Helping Wild Animals Respond To Climate Change
Some animal species that were previously common have declined by 50% over the past 40 years. Meanwhile, more and more biologists claim that the behavioral responses of animals to climate change will be a deciding factor in predicting susceptibility to this threat. To limit further species’ population losses and promote an “animal-friendly” anthropocene – if such a thing is possible – science must help society plan for, and raise, animals’ resilience to climate change.
In this study, a group of researchers from reviewed more than a hundred scientific articles in an effort to encourage and enable further involvement of behavioral researchers in climate change science. They aimed to do so by providing the following: behavioral scenarios that could provide both short- and long-term paths to species’ persistence under future climates; a review of the ways in which animals react to extreme weather events and harsh climates; and immediate steps that animal behaviorists can take to begin to contribute to climate change biology and the practical task of helping wildlife populations remain viable.
Although many animals are able to adapt to different living conditions, those adaptations may involve costs, such as reduced foraging success or increased predation risk, negatively affecting population viability.
As a good example of this, the researchers highlight the case of bushy parasol tails in desert-dwelling rodents. Although shielding the animal from the scorching sun, they could also prevent them from effectively scanning the sky above for aerial predators, thus increasing the likelihood of being killed by a hawk whenever attempting to shade themselves. Although not lethal on a population scale, such trade-offs would probably result in smaller population sizes. On the other hand, populations whose individuals do not exhibit any behaviors helpful for surviving extreme weather will be quickly eliminated, if mortality due to climate change is greater than their reproduction rate.
The researchers highlight four types of extreme weather events that are particularly relevant to animal behavior research, as predicted to be more prevalent by the U.N. Intergovernmental Panel on Climate Change: an increased frequency and duration of heatwaves; an increase in the number of heavy rain events; greater risk of flooding; higher sea levels during storm surges.
Behavioral adaptations recorded in a wide range of species include evaporative and conductive body temperature management, altered nest architecture and placement, seeking temporary refuges, changing movement routes, adjusting dietary patterns and more. Behavior thought to allow survival in fire-prone habitats, for example, include fire detection using sound, sight, smoke, and infrared radiation cues, making and/or using a hole, burrow or shelter, maintaining areas of bare ground to prevent fuel accumulation, social communication and coordination of evasive movement and long-distance movements away from (or towards in case of predators) burned areas. Although seemingly impressive, much of the evidence for such behavioral responses to weather and climate is anecdotal or incidental.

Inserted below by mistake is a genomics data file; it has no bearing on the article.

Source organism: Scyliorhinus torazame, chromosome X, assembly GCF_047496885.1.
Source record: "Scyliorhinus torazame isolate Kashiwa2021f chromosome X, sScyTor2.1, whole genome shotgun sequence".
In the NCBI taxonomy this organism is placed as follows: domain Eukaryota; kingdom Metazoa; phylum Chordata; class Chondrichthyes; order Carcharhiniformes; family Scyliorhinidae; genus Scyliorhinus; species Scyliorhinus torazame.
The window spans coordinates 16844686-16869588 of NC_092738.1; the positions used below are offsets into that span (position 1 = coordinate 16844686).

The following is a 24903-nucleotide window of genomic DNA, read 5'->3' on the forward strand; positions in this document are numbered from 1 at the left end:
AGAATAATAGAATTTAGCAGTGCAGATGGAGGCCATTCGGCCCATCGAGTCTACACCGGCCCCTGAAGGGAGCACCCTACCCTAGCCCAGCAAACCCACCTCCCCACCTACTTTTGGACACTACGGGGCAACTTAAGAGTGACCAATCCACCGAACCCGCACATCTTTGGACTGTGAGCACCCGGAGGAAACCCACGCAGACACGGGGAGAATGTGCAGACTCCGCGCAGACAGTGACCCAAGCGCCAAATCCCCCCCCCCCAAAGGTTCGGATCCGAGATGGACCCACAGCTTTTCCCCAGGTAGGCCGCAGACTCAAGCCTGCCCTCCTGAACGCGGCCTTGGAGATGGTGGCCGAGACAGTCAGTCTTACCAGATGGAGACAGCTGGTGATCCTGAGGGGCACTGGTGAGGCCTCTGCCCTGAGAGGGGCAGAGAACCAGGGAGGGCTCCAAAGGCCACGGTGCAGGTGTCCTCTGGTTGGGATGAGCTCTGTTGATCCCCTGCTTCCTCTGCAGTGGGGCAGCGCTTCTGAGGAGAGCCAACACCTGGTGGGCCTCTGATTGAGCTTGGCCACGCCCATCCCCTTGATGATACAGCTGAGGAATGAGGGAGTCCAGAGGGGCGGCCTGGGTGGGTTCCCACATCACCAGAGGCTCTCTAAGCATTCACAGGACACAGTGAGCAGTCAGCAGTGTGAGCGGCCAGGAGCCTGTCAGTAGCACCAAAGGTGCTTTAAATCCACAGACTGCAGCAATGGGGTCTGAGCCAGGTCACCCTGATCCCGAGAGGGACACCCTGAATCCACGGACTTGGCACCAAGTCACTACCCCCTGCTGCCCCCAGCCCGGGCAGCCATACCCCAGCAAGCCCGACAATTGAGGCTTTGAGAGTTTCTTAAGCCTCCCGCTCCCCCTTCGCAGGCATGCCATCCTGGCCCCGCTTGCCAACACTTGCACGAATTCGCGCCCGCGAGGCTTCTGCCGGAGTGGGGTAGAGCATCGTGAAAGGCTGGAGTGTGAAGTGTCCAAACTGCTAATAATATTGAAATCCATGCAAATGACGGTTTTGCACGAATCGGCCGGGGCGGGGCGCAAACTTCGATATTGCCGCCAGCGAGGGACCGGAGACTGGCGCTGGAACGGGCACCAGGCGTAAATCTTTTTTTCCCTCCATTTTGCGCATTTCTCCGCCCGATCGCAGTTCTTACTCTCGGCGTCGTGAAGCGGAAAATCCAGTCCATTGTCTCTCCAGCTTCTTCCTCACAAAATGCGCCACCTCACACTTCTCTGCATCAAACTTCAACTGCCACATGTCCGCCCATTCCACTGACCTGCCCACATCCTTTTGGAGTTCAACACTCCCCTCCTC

The researchers are in no doubt that the lack of information on the behavioral responses of wild animals is at least partially due to the understandable unwillingness of scientists to expose animals to such threatening environments. Nevertheless, safe methods to collect data on how animals behave in ‘bad’ weather are available. Such data gathering may prove crucial in estimating what will happen to populations as these weather events become more common and severe in the future. Scientists could help identify the management bridges that need to be built to help populations survive long enough to have a chance to adapt to the changing environments.
Possible solutions include providing appropriate thermal refuges, supplying supplemental food, or even engaging in post-event predator control. However, for climate change-related behavioral science to pick up speed, the researchers urge institutional incentives for academics that reward not just grant-getting and publishing, but also the positive conservation outcomes of the work.
Long-term, post-event monitoring is one area of great potential. Among other benefits, such data could help set the baseline for deciding when markers of chronic stress in wild animals indicates a need to manage behavior and promote population recovery. Meanwhile, members of the public are encouraged to take part in structured citizen science projects by filming and uploading relevant surveillance recordings.
Animal advocates will surely feel concerned by the fact that we know next to nothing about how wild animals react to life-threatening weather events and, particularly, if they are able to adapt successfully and avoid extinction. Since it is well known that the public is deeply concerned about conservation and biodiversity issues, it could prove to be effective to advocate for higher participation in citizen science projects.